Moving from my dad to me, a score of 17-30ishis, how shall we say, “Depressed”. It’s not hellaciously depressed, but nor is it just, y’know, normal. This is depression that may not incapacitate, but creates a disturbance in some part of your ability to feel happy and healthy, hold down a job, care for dependent children, go to school, do creative work, or pursue meaningful social relationships. I know a lot of people in this range who find they have to prioritize: they can parent but not exercise, or be creative but not have a social life. Expressly targeting mental health for treatment (whether talk therapy, psychopharmacology, or positive lifestyle changes) is likely to bring benefits, even if they aren’t as dramatic as those super depressed people can experience.
There is a huge amount of diversity in how people who are just plain depressed, but not hellaciously depressed, look, act, and feel. Some people are pretty chipper but casually suicidal, or conscientiously productive and emotionally dead inside; others cannot get off the couch or self-isolate from friends, but manage to retain a bearable inner mental landscape. But here’s a sampling of responses in this range:
- I feel guilty over many things I have done or should have done.
- I am so restless or agitated that it’s hard to stay still.
- It’s hard to keep my mind on anything for very long
- I get more tired or fatigued more easily than usual
Now that we’ve looked at people who are depressed, I want to point us all to the elephant in the room:
People who aren’t depressed at all.
(I find myself wanting to add, “Lucky motherfuckers”)
I pull this one out for clients who can’t imagine not being depressed. “What would it be?” they ask cynically. “Happy Pollyanna with flowers and sunshine and little woodland animals?” So I pull out the BDI they’ve probably recently completed and read off the answers they didn’t check.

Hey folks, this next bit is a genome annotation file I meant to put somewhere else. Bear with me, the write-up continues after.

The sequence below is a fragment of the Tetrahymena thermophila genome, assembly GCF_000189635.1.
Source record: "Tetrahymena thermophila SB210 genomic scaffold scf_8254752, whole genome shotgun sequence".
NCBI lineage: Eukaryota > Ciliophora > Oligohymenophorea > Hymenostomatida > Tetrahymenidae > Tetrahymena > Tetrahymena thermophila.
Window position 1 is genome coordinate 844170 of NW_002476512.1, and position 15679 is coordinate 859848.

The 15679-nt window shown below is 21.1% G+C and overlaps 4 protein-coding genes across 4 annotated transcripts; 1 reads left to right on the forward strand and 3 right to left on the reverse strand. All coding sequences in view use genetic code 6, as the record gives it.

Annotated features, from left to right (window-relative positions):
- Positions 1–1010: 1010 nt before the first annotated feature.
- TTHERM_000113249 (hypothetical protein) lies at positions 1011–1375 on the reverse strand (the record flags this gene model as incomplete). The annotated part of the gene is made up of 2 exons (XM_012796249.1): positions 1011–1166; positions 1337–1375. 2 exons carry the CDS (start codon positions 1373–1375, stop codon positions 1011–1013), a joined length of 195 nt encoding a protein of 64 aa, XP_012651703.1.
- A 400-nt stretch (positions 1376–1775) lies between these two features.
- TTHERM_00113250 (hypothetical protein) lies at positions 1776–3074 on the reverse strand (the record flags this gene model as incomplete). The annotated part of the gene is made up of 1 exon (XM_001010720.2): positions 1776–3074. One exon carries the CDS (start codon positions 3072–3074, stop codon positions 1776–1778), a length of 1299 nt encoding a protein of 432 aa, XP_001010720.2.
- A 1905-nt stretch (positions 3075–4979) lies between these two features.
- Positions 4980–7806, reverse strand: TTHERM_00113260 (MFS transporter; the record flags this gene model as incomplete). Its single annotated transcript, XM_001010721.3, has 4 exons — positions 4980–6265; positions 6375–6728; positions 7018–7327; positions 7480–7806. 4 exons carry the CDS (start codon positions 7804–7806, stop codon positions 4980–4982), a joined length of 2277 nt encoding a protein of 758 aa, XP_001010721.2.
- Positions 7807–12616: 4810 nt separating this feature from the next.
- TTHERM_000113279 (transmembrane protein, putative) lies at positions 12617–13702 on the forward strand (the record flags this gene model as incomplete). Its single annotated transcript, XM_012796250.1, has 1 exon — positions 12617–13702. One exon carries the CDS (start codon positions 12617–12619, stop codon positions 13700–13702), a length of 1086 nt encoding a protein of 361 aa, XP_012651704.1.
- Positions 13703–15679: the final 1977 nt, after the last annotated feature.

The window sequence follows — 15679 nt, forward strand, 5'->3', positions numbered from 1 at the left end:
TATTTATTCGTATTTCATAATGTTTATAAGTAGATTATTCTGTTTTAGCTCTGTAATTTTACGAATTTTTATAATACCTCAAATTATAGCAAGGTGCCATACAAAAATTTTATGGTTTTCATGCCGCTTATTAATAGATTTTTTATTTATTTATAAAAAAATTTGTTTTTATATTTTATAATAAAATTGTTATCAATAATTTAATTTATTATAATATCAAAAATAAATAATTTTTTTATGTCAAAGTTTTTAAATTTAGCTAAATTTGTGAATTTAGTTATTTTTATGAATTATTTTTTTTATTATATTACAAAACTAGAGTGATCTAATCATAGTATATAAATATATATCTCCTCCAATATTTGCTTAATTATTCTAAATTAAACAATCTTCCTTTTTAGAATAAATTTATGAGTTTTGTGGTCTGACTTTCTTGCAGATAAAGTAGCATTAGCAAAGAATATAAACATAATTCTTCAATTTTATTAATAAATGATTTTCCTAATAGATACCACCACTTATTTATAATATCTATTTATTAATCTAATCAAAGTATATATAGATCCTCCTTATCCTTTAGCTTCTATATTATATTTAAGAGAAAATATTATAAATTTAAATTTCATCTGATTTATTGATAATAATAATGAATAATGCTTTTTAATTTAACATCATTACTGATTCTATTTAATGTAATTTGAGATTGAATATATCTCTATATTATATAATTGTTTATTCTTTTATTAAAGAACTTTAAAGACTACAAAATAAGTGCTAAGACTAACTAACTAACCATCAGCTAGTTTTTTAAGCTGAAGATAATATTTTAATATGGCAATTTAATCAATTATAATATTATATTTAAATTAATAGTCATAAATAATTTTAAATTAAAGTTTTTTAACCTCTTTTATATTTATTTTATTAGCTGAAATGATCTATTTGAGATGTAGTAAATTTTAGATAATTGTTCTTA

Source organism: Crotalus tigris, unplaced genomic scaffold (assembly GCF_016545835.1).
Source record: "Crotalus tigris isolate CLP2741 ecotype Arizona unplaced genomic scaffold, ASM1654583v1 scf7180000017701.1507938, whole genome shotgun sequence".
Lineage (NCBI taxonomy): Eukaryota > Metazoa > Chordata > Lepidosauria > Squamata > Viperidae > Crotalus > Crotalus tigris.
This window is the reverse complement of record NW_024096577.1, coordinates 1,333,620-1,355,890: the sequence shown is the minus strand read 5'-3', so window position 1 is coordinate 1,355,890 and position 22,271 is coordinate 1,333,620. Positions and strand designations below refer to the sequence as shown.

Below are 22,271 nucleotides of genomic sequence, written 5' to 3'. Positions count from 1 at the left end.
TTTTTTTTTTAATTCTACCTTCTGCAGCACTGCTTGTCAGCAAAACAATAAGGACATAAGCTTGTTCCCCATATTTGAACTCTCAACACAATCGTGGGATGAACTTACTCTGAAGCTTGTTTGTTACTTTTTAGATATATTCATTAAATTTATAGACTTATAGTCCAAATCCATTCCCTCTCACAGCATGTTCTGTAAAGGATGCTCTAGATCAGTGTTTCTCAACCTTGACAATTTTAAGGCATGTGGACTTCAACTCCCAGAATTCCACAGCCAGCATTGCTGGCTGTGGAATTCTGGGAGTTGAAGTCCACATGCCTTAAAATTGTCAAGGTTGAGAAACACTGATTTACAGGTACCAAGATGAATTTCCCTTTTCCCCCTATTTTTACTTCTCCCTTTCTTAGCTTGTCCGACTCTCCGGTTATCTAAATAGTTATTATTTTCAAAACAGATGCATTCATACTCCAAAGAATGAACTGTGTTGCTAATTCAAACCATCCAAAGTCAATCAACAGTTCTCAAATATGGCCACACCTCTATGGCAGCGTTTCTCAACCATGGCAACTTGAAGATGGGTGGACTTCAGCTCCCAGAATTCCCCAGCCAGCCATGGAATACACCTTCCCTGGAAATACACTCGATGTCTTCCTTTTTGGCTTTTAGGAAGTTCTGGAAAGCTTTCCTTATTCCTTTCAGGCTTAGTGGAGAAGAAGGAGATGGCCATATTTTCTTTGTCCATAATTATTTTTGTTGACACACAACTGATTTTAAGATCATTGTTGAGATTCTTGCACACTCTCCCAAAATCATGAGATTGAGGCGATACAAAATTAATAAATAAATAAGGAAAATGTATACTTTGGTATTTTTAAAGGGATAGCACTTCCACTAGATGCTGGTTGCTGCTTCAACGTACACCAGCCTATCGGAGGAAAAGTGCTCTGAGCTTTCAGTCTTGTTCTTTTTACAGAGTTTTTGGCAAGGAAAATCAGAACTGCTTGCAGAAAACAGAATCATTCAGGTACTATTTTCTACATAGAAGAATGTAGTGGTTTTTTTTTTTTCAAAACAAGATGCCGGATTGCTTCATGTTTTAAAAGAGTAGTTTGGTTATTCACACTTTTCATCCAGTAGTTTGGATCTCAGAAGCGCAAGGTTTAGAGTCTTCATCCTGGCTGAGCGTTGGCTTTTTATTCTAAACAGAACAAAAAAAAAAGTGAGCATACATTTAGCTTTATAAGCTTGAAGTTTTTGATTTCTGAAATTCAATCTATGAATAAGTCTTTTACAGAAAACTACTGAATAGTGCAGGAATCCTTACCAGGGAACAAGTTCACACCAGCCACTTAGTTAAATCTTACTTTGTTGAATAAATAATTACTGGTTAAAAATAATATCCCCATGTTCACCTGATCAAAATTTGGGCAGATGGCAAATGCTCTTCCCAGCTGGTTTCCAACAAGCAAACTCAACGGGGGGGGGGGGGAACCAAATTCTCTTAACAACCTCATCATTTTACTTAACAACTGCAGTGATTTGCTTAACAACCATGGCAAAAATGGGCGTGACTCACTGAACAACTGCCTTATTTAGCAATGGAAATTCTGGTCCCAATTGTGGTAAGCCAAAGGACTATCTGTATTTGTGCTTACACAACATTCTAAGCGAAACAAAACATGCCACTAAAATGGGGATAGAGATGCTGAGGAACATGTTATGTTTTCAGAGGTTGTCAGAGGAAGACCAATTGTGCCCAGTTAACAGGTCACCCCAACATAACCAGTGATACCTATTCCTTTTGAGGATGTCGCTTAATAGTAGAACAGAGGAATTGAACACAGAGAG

You know how people answer if they’re going to score a 0 on this test?
- I do not feel sad.
- I am not discouraged about my future.
- I do not feel like a failure.
- I don’t have any thoughts of killing myself.
- I don’t feel particularly guilty.
“Not depressed” does not mean you are unspeakably joyous at every moment. After all, it’s defined by the absence of an experience. If you’re not depressed, you can be happy or sad or angry or lonely; you can admit you’ve made a mistake or have a bad day or feel guilty about something you’ve done.
But the thing is, those moods end. They change. What’s more, people without depression have what can seem from the outside like an amazing amount of control over their moods: they can just decide to be happy, and then they are. They don’t like being sad, so they do something nice, and they stop being sad. Stress dissipates with a relaxing exercise; guilt is eased by making amends; loneliness is salved by connection. Literally the only feeling that’s off the table to meet this definition is a pervasive, omnipresent cloud of sorrow, agitation, shame, and worry following their every step.
You know another thing about a score of zero on the BDI?
IT’S THE MOST COMMON FUCKING SCORE.
Here’s a map of how BDI scores and depression diagnoses are distributed in the population:
This is actually for a population with a relatively high rate of depression. (It apparently sucks to be an urban woman in the UK?) As you can see, the most common scores are low ones, the vast majority of which fall below the BDI’s first cutoff at 17. By the time you reach what the study considered a score indicating reliably diagnosable depression, 40, the number of respondents has nearly collided with the X axis. The vast majority of people (72-99%) actually experience very few symptoms of depression on a regular basis.
- Most people feel neutral or optimistic about the future.
- Very few people hate themselves.
- It isn’t normal to feel like a complete failure or the cause of every problem in your life.
- Everyone you meet may have a story that can break your heart, but very few of them are living them right now.
I’ve been depressed since I was a child so I’m no longer truly surprised by the depths of suffering and self-hatred people can live in, but I am continually surprised by health. I remember when I went on my first antidepressant at 21 and thought, “Oh my god, if everyone feels this good, no wonder going to school is easy for them!” and now I know that what I felt then wasn’t even health—it was just a lighter shade of depression. Even just going from a score of 30 to 20 felt like someone had loosened my manacles; I was lighter and freer and more in control.
In short, everyone who’s ever said that diagnosing depression is just “pathologizing ordinary sadness” can fucking bite me.
Veerman, J. L., Dowrick, C., Ayuso-Mateos, J. L., Dunn, G., and Barendregt, J. J. (2009). Population prevalence of depression and mean Beck Depression Inventory score. The British Journal of Psychiatry, 195, 516-519.
The populations with the most depression in this study were from Dublin and Liverpool; I have paternal ancestors from within 50 miles of either.